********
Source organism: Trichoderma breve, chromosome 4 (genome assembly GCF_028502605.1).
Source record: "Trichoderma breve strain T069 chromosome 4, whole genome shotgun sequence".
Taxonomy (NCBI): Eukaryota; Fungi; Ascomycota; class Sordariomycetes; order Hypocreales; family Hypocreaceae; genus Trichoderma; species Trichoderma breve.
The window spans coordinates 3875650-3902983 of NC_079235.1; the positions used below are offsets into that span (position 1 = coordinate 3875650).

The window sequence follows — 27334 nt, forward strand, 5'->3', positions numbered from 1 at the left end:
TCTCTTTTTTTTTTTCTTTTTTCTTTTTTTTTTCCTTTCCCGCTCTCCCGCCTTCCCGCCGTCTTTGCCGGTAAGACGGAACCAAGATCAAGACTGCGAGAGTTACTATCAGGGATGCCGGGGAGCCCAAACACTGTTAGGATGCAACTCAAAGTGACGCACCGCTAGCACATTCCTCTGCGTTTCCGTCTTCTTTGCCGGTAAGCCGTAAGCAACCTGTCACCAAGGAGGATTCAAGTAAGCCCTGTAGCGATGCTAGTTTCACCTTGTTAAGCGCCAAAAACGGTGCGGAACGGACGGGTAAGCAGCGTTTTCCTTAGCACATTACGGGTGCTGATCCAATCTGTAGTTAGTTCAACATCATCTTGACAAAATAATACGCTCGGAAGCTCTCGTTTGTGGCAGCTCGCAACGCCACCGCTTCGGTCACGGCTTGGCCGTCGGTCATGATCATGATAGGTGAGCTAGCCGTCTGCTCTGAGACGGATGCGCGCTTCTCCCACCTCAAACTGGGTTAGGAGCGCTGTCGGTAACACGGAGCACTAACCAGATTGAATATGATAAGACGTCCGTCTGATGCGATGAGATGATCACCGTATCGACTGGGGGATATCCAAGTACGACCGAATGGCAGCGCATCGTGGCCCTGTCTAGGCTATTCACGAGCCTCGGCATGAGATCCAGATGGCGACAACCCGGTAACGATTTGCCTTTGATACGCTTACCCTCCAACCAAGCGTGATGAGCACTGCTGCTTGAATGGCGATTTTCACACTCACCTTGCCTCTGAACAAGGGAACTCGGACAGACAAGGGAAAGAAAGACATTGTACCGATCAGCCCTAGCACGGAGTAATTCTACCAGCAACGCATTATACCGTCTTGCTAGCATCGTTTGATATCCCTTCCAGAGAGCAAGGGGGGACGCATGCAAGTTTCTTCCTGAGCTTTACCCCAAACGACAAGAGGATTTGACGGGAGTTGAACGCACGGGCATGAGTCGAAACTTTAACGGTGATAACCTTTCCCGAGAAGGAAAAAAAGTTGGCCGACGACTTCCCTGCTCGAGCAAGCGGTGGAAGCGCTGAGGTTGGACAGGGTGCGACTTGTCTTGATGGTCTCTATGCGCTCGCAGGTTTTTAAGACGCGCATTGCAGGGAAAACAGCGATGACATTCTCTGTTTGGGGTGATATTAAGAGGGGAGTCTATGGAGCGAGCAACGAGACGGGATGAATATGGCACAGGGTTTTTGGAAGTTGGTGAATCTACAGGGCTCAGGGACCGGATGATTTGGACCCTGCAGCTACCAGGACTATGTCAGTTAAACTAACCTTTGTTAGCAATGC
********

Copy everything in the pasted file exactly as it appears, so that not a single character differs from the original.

Source organism: Trichoderma breve, chromosome 4 (genome assembly GCF_028502605.1).
Source record: "Trichoderma breve strain T069 chromosome 4, whole genome shotgun sequence".
Taxonomy (NCBI): Eukaryota; Fungi; Ascomycota; class Sordariomycetes; order Hypocreales; family Hypocreaceae; genus Trichoderma; species Trichoderma breve.
The window spans coordinates 3875650-3902983 of NC_079235.1; the positions used below are offsets into that span (position 1 = coordinate 3875650).

The window sequence follows — 27334 nt, forward strand, 5'->3', positions numbered from 1 at the left end:
TCTCTTTTTTTTTTTCTTTTTTCTTTTTTTTTTCCTTTCCCGCTCTCCCGCCTTCCCGCCGTCTTTGCCGGTAAGACGGAACCAAGATCAAGACTGCGAGAGTTACTATCAGGGATGCCGGGGAGCCCAAACACTGTTAGGATGCAACTCAAAGTGACGCACCGCTAGCACATTCCTCTGCGTTTCCGTCTTCTTTGCCGGTAAGCCGTAAGCAACCTGTCACCAAGGAGGATTCAAGTAAGCCCTGTAGCGATGCTAGTTTCACCTTGTTAAGCGCCAAAAACGGTGCGGAACGGACGGGTAAGCAGCGTTTTCCTTAGCACATTACGGGTGCTGATCCAATCTGTAGTTAGTTCAACATCATCTTGACAAAATAATACGCTCGGAAGCTCTCGTTTGTGGCAGCTCGCAACGCCACCGCTTCGGTCACGGCTTGGCCGTCGGTCATGATCATGATAGGTGAGCTAGCCGTCTGCTCTGAGACGGATGCGCGCTTCTCCCACCTCAAACTGGGTTAGGAGCGCTGTCGGTAACACGGAGCACTAACCAGATTGAATATGATAAGACGTCCGTCTGATGCGATGAGATGATCACCGTATCGACTGGGGGATATCCAAGTACGACCGAATGGCAGCGCATCGTGGCCCTGTCTAGGCTATTCACGAGCCTCGGCATGAGATCCAGATGGCGACAACCCGGTAACGATTTGCCTTTGATACGCTTACCCTCCAACCAAGCGTGATGAGCACTGCTGCTTGAATGGCGATTTTCACACTCACCTTGCCTCTGAACAAGGGAACTCGGACAGACAAGGGAAAGAAAGACATTGTACCGATCAGCCCTAGCACGGAGTAATTCTACCAGCAACGCATTATACCGTCTTGCTAGCATCGTTTGATATCCCTTCCAGAGAGCAAGGGGGGACGCATGCAAGTTTCTTCCTGAGCTTTACCCCAAACGACAAGAGGATTTGACGGGAGTTGAACGCACGGGCATGAGTCGAAACTTTAACGGTGATAACCTTTCCCGAGAAGGAAAAAAAGTTGGCCGACGACTTCCCTGCTCGAGCAAGCGGTGGAAGCGCTGAGGTTGGACAGGGTGCGACTTGTCTTGATGGTCTCTATGCGCTCGCAGGTTTTTAAGACGCGCATTGCAGGGAAAACAGCGATGACATTCTCTGTTTGGGGTGATATTAAGAGGGGAGTCTATGGAGCGAGCAACGAGACGGGATGAATATGGCACAGGGTTTTTGGAAGTTGGTGAATCTACAGGGCTCAGGGACCGGATGATTTGGACCCTGCAGCTACCAGGACTATGTCAGTTAAACTAACCTTTGTTAGCAATGC